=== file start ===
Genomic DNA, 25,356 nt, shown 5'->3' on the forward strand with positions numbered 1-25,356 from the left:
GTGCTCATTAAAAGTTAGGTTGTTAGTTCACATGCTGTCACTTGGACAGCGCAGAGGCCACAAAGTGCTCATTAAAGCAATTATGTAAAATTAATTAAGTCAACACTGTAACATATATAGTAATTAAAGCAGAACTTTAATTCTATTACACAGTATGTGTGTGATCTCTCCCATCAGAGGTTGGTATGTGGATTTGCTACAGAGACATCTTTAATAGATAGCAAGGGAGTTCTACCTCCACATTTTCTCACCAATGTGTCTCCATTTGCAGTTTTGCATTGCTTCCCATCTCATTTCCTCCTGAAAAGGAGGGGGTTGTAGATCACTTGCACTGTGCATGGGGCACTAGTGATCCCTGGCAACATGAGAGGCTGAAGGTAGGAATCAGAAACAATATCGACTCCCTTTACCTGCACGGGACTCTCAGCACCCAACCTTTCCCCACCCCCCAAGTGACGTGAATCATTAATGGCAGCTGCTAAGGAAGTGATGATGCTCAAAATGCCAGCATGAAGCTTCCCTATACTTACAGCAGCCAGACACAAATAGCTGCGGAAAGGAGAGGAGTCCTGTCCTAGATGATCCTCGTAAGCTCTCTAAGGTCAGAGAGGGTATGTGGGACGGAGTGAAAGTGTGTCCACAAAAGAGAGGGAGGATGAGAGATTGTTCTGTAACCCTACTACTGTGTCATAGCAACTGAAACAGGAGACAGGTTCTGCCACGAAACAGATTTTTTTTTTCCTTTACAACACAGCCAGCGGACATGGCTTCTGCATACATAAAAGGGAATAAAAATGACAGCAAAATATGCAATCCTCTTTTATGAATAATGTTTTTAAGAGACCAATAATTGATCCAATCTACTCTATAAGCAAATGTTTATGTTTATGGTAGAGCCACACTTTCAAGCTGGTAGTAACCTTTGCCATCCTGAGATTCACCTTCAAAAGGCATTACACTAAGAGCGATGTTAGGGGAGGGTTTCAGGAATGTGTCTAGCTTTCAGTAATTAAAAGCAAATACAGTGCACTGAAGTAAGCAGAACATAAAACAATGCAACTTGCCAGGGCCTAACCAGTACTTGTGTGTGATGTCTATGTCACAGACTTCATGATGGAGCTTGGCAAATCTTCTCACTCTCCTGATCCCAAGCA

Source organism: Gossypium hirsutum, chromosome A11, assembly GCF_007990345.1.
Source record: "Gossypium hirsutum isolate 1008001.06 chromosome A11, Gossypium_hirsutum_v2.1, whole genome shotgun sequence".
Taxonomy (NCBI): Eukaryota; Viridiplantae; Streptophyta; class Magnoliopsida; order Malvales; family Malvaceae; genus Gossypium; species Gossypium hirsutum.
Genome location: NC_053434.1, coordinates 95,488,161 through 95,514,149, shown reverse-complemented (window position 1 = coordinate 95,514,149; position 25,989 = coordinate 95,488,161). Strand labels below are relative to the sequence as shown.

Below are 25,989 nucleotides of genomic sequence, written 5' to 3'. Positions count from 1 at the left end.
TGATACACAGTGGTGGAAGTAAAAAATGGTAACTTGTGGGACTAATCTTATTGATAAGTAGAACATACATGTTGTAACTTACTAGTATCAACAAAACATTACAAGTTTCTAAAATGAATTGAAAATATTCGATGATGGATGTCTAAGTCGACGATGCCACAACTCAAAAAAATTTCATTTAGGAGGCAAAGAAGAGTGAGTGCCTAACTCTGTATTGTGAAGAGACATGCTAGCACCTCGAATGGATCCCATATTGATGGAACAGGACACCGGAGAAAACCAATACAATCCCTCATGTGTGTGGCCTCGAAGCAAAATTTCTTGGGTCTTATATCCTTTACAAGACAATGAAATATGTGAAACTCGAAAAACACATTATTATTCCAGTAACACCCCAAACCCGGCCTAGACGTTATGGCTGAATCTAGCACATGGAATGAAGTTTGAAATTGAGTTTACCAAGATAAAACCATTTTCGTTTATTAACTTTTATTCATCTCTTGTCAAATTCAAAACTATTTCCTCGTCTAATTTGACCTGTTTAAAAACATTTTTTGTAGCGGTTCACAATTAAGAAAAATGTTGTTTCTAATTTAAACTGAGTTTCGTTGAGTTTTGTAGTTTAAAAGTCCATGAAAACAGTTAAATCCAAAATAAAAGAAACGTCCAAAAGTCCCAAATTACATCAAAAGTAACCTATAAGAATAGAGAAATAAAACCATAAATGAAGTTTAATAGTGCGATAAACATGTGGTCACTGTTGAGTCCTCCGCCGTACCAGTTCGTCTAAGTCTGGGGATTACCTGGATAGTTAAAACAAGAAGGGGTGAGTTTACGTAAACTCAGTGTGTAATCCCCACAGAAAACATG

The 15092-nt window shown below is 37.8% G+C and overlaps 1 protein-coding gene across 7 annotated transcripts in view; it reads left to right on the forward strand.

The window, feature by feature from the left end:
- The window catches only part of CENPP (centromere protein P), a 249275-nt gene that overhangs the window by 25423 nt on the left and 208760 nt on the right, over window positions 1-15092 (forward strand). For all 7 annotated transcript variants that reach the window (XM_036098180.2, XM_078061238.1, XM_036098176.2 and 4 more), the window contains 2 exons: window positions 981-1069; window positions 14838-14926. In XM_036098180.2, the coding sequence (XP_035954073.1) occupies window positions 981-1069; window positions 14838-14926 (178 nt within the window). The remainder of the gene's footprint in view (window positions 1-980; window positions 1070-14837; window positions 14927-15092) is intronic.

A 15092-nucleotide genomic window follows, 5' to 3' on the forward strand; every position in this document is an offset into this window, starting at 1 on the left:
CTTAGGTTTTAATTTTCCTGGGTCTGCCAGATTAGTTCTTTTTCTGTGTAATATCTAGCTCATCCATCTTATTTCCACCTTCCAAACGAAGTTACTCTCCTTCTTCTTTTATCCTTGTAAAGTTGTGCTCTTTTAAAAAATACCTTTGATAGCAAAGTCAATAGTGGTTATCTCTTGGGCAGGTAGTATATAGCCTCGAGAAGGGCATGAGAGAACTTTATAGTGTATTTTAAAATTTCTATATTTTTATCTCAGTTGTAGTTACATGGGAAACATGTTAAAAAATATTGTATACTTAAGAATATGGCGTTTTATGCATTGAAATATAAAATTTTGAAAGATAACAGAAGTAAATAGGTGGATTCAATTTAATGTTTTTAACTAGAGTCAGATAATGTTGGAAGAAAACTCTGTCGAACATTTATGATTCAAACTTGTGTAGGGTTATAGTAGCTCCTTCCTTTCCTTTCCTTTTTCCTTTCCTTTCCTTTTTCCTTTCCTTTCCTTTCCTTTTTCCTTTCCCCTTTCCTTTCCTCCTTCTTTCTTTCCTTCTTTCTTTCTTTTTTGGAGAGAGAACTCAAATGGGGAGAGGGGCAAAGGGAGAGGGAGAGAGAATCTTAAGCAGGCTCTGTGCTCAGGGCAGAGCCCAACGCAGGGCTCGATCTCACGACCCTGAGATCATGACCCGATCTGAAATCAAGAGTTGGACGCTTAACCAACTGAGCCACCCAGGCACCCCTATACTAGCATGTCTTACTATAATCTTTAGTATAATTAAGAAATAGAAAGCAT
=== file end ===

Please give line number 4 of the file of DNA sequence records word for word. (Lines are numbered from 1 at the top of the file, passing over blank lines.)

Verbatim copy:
Source record: "Gossypium hirsutum isolate 1008001.06 chromosome A11, Gossypium_hirsutum_v2.1, whole genome shotgun sequence".